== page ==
The importance of refrigeration in Extra Virgin Olive Oil production

The importance of refrigeration in Extra Virgin Olive Oil production

The best Extra Virgin Olive Oil is obtained by cold extraction from olives from early harvests. Olives from the first harvests in October and November offer green and intense oils of superior quality. The importance of refrigeration in the extraction of the oil is explained below.

How is oil extracted from olives?

The most common oil extraction process consists of several stages: milling, beating, decanting and centrifugation. Beating is the stage in which, by means of the slow and continuous kneading of the olive paste, at a controlled temperature, the coalescence of the oil droplets is favoured, allowing the subsequent separation of the phases in the centrifugation. The optimum temperature for the production of oils of the highest quality is around 25 ºC, and even below 20 ºC in certain varieties such as Picual or Arbequina.

What is the cold extraction of extra virgin olive oil?

The designation ‘cold extraction’ requires a centrifugation temperature below 27 °C (EC Regulation 1019/2002), while temperatures above 30 °C accelerate the loss of aromas and oxidation and ultimately alter the quality of the oil. Conversely, an excessively low temperature considerably reduces the extraction capacity and hinders the solubilisation of phenols, which give olive oil its characteristic sensory and nutritional properties.

Refrigeración en la extranción de aceite - INTARCON

Olive paste cooling system

In recent years, faced with an excess of olive oil production, the sector has put great effort into improving the quality of the oils, with the release of early harvest premium oils. But bringing forward the harvest to the beginning of October has given rise to the problem of “hot pastes”, where the olives can arrive at the mill at around 30 ºC and further increase in temperature during milling and kneading.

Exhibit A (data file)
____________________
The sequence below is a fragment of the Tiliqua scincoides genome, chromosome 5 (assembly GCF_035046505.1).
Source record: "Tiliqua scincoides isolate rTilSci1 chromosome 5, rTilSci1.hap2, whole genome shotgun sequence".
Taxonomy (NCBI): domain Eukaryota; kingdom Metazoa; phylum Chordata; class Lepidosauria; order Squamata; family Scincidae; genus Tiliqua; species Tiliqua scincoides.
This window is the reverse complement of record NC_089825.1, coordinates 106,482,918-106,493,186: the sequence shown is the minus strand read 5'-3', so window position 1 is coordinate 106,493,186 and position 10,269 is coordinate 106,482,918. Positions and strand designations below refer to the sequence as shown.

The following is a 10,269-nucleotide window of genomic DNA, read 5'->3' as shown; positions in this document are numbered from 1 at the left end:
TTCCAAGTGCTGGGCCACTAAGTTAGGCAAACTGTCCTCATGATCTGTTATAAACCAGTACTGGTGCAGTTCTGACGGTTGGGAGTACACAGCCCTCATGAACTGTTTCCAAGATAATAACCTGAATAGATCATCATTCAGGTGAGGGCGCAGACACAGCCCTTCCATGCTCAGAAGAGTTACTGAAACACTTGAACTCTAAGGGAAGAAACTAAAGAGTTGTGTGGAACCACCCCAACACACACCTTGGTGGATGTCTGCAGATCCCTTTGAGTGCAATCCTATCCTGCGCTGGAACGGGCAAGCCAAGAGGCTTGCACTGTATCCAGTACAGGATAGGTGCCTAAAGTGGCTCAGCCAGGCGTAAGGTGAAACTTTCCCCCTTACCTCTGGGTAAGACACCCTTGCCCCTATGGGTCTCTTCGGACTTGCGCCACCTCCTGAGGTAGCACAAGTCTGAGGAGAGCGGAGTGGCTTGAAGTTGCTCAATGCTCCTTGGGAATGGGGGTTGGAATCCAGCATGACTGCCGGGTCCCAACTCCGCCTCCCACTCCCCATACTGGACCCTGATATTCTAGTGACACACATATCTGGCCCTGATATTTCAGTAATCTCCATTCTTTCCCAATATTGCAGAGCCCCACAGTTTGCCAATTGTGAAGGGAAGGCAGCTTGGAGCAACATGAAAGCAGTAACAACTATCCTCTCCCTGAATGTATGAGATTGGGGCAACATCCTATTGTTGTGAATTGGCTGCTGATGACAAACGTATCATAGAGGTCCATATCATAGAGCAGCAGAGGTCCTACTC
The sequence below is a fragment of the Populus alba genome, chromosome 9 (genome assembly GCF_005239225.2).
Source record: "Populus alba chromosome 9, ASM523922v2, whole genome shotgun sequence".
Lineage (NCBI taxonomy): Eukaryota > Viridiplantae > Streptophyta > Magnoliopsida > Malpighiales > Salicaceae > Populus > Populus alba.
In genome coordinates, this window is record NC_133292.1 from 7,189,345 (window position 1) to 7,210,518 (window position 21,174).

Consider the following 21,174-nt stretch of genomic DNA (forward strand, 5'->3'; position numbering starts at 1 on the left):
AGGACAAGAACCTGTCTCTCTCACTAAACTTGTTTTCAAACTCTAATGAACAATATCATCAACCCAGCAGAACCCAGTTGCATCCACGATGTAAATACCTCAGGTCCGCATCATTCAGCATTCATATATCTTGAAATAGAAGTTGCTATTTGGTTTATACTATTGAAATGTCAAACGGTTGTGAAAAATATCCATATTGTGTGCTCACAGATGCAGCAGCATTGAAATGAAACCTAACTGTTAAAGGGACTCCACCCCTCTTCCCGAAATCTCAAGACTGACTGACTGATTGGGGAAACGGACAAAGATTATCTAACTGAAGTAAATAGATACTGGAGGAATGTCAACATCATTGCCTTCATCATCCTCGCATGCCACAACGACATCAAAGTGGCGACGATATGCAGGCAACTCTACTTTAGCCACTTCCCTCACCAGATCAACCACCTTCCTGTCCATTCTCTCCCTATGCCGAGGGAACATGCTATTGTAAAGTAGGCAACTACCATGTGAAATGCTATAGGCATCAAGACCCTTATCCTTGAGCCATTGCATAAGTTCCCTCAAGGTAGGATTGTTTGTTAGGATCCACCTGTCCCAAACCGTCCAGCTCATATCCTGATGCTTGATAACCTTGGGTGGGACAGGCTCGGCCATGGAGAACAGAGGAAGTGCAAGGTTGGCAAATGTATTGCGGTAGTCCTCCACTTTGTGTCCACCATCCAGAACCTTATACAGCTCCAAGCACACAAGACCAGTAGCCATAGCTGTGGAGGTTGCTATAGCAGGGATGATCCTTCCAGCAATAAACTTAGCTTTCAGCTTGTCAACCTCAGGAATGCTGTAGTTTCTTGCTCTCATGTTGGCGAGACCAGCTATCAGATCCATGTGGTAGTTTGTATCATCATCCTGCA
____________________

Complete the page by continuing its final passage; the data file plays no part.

As a solution to this problem, the most innovative mills are integrating refrigeration into their process, based on cooling the paste after milling or during mixing.

CTA CE hfc and natural refrigerant applications in indirect refrigeration systems

What systems are available on the market for cooling olive paste?

INTARCON proposes a cooling system for oil extraction based on the cooling and temperature control of the olive paste during the beating process, which is easier to integrate into existing installations, and which provides an optimum and stable temperature throughout the oil production process.

Cooling in the blender is a better solution than cooling after milling. The reason for this is that the transit time of the mass in the blenders is around 90 minutes whereas the transit time in the mill is very fast and intermittent. Cooling after milling would therefore require higher instantaneous power, higher plant power and a larger exchange surface in an additional exchanger inserted after milling. In contrast, the thermo-blenders already have a jacket for temperature control, which would be used in the new cooling system.

The high viscosity of the paste, together with the limited exchange surface of the thermobatteries, makes heat exchange difficult, so the cold supply must be provided at low temperatures by powerful cooling plants that supply glycol below 0 ºC.

The cooling capacity required in the refrigeration chillers is between 5 and 10 kW for each tonne/hour of process capacity. In other words, for an oil mill with a production of around 20 tonnes/hour, a refrigeration plant of between 100 and 200 kW for cooling propylene glycol to -8 ºC would be necessary. The energy cost of the system is less than 0.5 c€ per litre of premium oil, with an investment cost of around 40,000 eur per tonne/hour of capacity.

Technical Advice INTARCON

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